As time has progressed and styles have changed, so have wedding dresses. New styles come into fashion and people are often influenced by what their idols are wearing. Let’s take a step back and see how wedding dresses have changed – while what they represent has always remained the same.
At this time the typical wedding dress had an S-shaped corset that cinched in the waist and pushed up the bosom. The way the outer dress was designed also helped accentuate the figure by having frills on the bodice. Gigot sleeves (also know as leg-of-mutton-sleeves due to the resemblance to a sheeps hind legs, are wide at the top and narrow at the wrist) were often a popular choice for wedding dresses in the 1900’s, along with high collared necklines, and long trains. The dresses were generally accessorised with long gloves, and hats that had a veil attached.
During this time Queen Victoria’s trend-setting white wedding dress was still the height of fashion. However, due to the money involved in keeping a white dress white, it was usually only worn by affluent people. Alternate colour choices at this time were azure, mauve or pale pink.
The 1910’s introduced a softer dress style that had a more flowy skirt compared to the fuller ones of the 1900’s. This was believed to be the style of choice as it allowed brides more movement to dance (tango, turkey trot, or hesitation waltz), which was becoming more popular. During this time the waistlines on wedding dresses began to rise and trains were getting shorter. Ruffles became a thing of the past, as more brides ditched the style and opted for dresses with bretelles (a pair of non-structural straps that go from the belt on the front of a dress to the shoulder, sometimes continuing to the reverse of the dress) and intricate lace detailing instead.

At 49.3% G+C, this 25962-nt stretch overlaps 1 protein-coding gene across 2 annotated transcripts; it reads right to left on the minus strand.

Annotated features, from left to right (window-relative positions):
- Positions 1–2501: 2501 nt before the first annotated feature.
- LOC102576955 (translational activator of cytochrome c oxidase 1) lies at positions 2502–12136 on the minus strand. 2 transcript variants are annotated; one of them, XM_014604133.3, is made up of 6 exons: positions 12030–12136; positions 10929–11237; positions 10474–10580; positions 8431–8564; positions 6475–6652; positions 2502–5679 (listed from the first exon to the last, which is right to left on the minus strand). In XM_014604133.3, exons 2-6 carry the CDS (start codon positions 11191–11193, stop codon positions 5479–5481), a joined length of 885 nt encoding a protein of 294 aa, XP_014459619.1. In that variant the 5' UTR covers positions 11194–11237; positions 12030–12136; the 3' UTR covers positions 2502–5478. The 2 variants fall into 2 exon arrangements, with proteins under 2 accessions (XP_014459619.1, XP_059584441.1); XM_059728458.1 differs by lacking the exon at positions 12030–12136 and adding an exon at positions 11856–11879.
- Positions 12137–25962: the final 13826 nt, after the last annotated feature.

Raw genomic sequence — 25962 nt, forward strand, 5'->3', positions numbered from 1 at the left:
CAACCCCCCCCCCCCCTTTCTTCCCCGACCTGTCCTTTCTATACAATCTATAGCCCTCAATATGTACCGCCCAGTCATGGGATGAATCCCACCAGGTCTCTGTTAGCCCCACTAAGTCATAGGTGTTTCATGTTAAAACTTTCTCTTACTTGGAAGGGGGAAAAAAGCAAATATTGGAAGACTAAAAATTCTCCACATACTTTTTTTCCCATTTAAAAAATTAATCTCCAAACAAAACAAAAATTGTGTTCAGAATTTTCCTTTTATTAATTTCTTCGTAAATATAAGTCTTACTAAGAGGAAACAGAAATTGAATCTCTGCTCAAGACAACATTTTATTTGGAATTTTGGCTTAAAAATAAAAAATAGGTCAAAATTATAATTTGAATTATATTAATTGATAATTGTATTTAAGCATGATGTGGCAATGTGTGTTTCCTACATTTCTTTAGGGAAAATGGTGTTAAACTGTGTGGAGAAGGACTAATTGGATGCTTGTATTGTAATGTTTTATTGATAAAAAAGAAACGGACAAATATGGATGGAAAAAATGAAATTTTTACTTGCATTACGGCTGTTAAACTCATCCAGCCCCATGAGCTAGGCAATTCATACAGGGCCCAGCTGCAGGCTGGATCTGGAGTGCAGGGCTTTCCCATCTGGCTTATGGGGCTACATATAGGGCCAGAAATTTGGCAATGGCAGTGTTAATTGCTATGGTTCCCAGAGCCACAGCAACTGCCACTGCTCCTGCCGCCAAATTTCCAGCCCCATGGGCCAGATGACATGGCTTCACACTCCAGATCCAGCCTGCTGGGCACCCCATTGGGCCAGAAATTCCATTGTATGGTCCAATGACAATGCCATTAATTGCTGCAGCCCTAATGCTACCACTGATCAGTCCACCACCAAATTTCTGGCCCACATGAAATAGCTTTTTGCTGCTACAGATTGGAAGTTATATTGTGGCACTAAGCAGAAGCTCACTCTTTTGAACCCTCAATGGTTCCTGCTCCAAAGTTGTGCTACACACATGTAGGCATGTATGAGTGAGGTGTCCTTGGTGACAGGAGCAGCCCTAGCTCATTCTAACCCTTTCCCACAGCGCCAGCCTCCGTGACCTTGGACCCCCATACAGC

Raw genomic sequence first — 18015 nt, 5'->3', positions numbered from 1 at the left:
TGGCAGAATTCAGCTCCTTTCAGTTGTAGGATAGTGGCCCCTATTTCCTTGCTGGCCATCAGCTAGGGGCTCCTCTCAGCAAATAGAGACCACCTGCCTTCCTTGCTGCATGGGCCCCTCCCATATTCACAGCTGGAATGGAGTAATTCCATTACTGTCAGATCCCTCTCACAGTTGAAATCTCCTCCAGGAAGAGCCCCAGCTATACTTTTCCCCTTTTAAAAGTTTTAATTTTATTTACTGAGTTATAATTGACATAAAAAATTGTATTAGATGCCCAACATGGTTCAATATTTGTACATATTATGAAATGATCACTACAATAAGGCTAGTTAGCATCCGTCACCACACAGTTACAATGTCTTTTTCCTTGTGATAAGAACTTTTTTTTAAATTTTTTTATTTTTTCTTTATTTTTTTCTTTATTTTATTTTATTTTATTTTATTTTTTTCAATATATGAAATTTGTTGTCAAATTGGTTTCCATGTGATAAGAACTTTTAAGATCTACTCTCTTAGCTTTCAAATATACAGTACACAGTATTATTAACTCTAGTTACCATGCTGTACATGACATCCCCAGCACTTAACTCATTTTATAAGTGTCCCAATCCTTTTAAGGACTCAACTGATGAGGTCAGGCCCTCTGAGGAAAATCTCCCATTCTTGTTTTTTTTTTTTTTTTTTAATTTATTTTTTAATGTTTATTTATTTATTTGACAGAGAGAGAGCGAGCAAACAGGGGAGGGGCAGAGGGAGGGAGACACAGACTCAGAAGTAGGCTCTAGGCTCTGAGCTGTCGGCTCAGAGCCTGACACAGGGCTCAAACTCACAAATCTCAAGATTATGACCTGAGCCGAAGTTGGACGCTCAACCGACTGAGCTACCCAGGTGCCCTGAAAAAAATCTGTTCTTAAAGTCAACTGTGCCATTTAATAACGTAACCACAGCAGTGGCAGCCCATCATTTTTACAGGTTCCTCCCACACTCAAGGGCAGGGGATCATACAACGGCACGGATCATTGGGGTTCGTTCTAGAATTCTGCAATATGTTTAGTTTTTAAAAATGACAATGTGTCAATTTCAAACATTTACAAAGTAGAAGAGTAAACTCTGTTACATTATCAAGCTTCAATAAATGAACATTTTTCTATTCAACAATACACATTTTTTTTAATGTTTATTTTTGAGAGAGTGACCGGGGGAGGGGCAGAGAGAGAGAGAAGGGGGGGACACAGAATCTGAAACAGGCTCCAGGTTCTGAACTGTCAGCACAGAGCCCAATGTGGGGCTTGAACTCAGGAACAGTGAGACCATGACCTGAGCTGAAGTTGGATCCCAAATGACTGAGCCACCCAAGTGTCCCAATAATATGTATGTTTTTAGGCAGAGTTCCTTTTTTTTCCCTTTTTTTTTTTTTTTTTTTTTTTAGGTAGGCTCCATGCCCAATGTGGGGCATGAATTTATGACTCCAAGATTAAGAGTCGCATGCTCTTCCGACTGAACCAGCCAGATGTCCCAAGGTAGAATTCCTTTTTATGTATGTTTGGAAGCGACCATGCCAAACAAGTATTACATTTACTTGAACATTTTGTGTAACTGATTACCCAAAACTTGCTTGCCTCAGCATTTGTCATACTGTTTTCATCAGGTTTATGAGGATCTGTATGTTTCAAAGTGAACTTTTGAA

Another significant change were the sleeves. Gigot sleeves were less popular as more brides were adopting a sleeker close-fitting sleeve, with slight fullness at the sleeve head. In addition, the sleeves were often short or to the elbow, compared to the full length sleeves of the 1900’s. Following the airy and flowy dress style, veils also became more floaty with less material used, typically taking on bonnet or cap-styles.
Post WWI saw the evolution of the roaring 20’s, where not only did wedding dress waistlines drop, so did the necklines. Straighter, streamline dresses were all the rage with a shorter length, typically stopping on or below the knee. This made it easier for dancing to the ever growing jazz-style music.
In this decade brides typically wore a dress that had embroidery, beading, and a swing hem. Veils like those worn in previous years were less popular with the 20’s brides, instead they opted for a cloche hat, or Juliet headdresses. It was during this decade that veils were introduced as being longer, flowing into the train of the dress.
With the depression-era came not only changes in the styles of wedding dresses, but also the material many dresses were made from. Many women reverted back to a longer hemline that reached their ankles but did not touch the floor, and was made from radon rather than silk, as radon was much more affordable.
Due to the financial hardships during this time many women would purchase a dress they could later dye and wear again. However, for some women buying a new dress wasn’t a possibility, so they would wear the nicest dress they already owned which was typically a floral print and fell between the calf and ankle. Veils were still worn during the 1930’s, although the style did not change from previous years – most brides typically wore hats rather than veils to accompany their dresses at this time.
Everything during the war time era needed to be practical, this included weddings. At this time weddings were often quick affairs and the date of the wedding typically depended on the whim of the groom’s commanding officer. War time weddings were often constructed with practicality at the centre.
Wedding dresses were hard to come by during the war, so brides either wore the nicest dress they already owned, wore their mothers wedding dress, or made a new dress from furnishing fabric. Whichever option was chosen, the dress style of this time had rounded shoulders with gathered sleeves, a corset waist, and padded hips to accentuate the hourglass figure. Veils were generally very simple and often attached to a favourite hat.
Alongside the physical style of the dresses, they also needed to be practical for the time. The skirt was typically short to allow the bride to ride a bicycle, and the jackets worn could be buttoned up to the neck to give warmth.